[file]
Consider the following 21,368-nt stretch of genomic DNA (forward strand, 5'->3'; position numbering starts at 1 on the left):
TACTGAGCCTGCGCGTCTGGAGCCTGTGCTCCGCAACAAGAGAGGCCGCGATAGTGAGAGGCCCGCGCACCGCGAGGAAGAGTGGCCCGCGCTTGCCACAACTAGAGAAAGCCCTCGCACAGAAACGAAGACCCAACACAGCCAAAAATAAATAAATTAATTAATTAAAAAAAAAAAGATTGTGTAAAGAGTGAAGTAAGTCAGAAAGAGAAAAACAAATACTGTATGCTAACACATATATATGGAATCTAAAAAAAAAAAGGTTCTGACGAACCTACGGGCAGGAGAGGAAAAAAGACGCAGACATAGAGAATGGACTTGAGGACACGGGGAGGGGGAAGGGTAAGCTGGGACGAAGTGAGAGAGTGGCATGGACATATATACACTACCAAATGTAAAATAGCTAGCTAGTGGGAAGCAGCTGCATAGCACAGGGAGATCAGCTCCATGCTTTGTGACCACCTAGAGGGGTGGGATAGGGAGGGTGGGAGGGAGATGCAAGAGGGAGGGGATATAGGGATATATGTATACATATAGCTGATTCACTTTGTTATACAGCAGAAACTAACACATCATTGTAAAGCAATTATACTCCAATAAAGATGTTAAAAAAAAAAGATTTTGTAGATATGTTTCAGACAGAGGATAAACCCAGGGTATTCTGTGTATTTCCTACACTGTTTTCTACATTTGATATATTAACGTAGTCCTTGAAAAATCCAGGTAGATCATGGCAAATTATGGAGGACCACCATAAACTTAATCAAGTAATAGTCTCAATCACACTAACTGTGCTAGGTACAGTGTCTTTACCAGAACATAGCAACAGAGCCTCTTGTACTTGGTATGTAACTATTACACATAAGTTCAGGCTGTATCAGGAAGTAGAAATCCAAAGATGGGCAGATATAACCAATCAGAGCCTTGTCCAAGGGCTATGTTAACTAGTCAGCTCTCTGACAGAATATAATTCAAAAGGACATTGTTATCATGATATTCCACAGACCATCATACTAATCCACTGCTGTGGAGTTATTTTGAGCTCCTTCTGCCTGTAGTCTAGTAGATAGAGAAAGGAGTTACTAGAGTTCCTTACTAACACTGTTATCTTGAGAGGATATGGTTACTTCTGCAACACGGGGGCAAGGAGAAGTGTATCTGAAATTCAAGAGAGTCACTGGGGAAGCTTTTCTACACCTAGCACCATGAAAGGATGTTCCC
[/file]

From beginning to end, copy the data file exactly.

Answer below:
Consider the following 21,368-nt stretch of genomic DNA (forward strand, 5'->3'; position numbering starts at 1 on the left):
TACTGAGCCTGCGCGTCTGGAGCCTGTGCTCCGCAACAAGAGAGGCCGCGATAGTGAGAGGCCCGCGCACCGCGAGGAAGAGTGGCCCGCGCTTGCCACAACTAGAGAAAGCCCTCGCACAGAAACGAAGACCCAACACAGCCAAAAATAAATAAATTAATTAATTAAAAAAAAAAAGATTGTGTAAAGAGTGAAGTAAGTCAGAAAGAGAAAAACAAATACTGTATGCTAACACATATATATGGAATCTAAAAAAAAAAAGGTTCTGACGAACCTACGGGCAGGAGAGGAAAAAAGACGCAGACATAGAGAATGGACTTGAGGACACGGGGAGGGGGAAGGGTAAGCTGGGACGAAGTGAGAGAGTGGCATGGACATATATACACTACCAAATGTAAAATAGCTAGCTAGTGGGAAGCAGCTGCATAGCACAGGGAGATCAGCTCCATGCTTTGTGACCACCTAGAGGGGTGGGATAGGGAGGGTGGGAGGGAGATGCAAGAGGGAGGGGATATAGGGATATATGTATACATATAGCTGATTCACTTTGTTATACAGCAGAAACTAACACATCATTGTAAAGCAATTATACTCCAATAAAGATGTTAAAAAAAAAAGATTTTGTAGATATGTTTCAGACAGAGGATAAACCCAGGGTATTCTGTGTATTTCCTACACTGTTTTCTACATTTGATATATTAACGTAGTCCTTGAAAAATCCAGGTAGATCATGGCAAATTATGGAGGACCACCATAAACTTAATCAAGTAATAGTCTCAATCACACTAACTGTGCTAGGTACAGTGTCTTTACCAGAACATAGCAACAGAGCCTCTTGTACTTGGTATGTAACTATTACACATAAGTTCAGGCTGTATCAGGAAGTAGAAATCCAAAGATGGGCAGATATAACCAATCAGAGCCTTGTCCAAGGGCTATGTTAACTAGTCAGCTCTCTGACAGAATATAATTCAAAAGGACATTGTTATCATGATATTCCACAGACCATCATACTAATCCACTGCTGTGGAGTTATTTTGAGCTCCTTCTGCCTGTAGTCTAGTAGATAGAGAAAGGAGTTACTAGAGTTCCTTACTAACACTGTTATCTTGAGAGGATATGGTTACTTCTGCAACACGGGGGCAAGGAGAAGTGTATCTGAAATTCAAGAGAGTCACTGGGGAAGCTTTTCTACACCTAGCACCATGAAAGGATGTTCCC